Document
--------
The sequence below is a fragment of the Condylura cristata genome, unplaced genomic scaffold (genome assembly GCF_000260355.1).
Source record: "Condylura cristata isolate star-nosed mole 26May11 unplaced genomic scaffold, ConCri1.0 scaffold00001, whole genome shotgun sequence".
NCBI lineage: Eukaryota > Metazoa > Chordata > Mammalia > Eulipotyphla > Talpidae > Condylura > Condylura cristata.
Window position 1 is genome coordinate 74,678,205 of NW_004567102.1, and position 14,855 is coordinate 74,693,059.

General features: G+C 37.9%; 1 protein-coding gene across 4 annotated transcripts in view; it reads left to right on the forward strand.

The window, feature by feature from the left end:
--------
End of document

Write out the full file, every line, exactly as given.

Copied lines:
The sequence below is a fragment of the Condylura cristata genome, unplaced genomic scaffold (genome assembly GCF_000260355.1).
Source record: "Condylura cristata isolate star-nosed mole 26May11 unplaced genomic scaffold, ConCri1.0 scaffold00001, whole genome shotgun sequence".
NCBI lineage: Eukaryota > Metazoa > Chordata > Mammalia > Eulipotyphla > Talpidae > Condylura > Condylura cristata.
Window position 1 is genome coordinate 74,678,205 of NW_004567102.1, and position 14,855 is coordinate 74,693,059.

General features: G+C 37.9%; 1 protein-coding gene across 4 annotated transcripts in view; it reads left to right on the forward strand.

The window, feature by feature from the left end: